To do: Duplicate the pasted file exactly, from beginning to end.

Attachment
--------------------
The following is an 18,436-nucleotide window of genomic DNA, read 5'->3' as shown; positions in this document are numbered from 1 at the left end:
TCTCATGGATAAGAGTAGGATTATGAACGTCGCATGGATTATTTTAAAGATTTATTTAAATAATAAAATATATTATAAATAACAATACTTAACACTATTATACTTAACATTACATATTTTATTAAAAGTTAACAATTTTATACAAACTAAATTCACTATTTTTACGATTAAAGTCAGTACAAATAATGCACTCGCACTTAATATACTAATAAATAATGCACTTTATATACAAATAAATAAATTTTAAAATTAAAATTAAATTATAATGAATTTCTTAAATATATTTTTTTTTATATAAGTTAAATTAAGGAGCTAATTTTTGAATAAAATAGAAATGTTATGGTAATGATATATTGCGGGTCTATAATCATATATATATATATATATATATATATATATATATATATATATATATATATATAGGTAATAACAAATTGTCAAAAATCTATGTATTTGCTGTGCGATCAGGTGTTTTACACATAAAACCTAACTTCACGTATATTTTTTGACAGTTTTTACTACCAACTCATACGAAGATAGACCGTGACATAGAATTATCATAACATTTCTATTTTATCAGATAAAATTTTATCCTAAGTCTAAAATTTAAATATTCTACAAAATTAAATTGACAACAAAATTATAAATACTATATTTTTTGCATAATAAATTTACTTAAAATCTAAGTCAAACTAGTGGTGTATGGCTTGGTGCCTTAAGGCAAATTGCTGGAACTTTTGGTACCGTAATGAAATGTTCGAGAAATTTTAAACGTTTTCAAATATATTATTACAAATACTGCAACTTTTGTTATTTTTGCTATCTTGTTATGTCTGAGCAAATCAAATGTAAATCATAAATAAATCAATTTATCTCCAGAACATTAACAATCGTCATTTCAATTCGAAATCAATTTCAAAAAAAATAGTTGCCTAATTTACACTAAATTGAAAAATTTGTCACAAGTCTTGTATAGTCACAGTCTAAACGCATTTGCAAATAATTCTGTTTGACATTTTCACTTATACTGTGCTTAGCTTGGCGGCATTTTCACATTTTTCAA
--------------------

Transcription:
The following is an 18,436-nucleotide window of genomic DNA, read 5'->3' as shown; positions in this document are numbered from 1 at the left end:
TCTCATGGATAAGAGTAGGATTATGAACGTCGCATGGATTATTTTAAAGATTTATTTAAATAATAAAATATATTATAAATAACAATACTTAACACTATTATACTTAACATTACATATTTTATTAAAAGTTAACAATTTTATACAAACTAAATTCACTATTTTTACGATTAAAGTCAGTACAAATAATGCACTCGCACTTAATATACTAATAAATAATGCACTTTATATACAAATAAATAAATTTTAAAATTAAAATTAAATTATAATGAATTTCTTAAATATATTTTTTTTTATATAAGTTAAATTAAGGAGCTAATTTTTGAATAAAATAGAAATGTTATGGTAATGATATATTGCGGGTCTATAATCATATATATATATATATATATATATATATATATATATATATATATATATATATAGGTAATAACAAATTGTCAAAAATCTATGTATTTGCTGTGCGATCAGGTGTTTTACACATAAAACCTAACTTCACGTATATTTTTTGACAGTTTTTACTACCAACTCATACGAAGATAGACCGTGACATAGAATTATCATAACATTTCTATTTTATCAGATAAAATTTTATCCTAAGTCTAAAATTTAAATATTCTACAAAATTAAATTGACAACAAAATTATAAATACTATATTTTTTGCATAATAAATTTACTTAAAATCTAAGTCAAACTAGTGGTGTATGGCTTGGTGCCTTAAGGCAAATTGCTGGAACTTTTGGTACCGTAATGAAATGTTCGAGAAATTTTAAACGTTTTCAAATATATTATTACAAATACTGCAACTTTTGTTATTTTTGCTATCTTGTTATGTCTGAGCAAATCAAATGTAAATCATAAATAAATCAATTTATCTCCAGAACATTAACAATCGTCATTTCAATTCGAAATCAATTTCAAAAAAAATAGTTGCCTAATTTACACTAAATTGAAAAATTTGTCACAAGTCTTGTATAGTCACAGTCTAAACGCATTTGCAAATAATTCTGTTTGACATTTTCACTTATACTGTGCTTAGCTTGGCGGCATTTTCACATTTTTCAA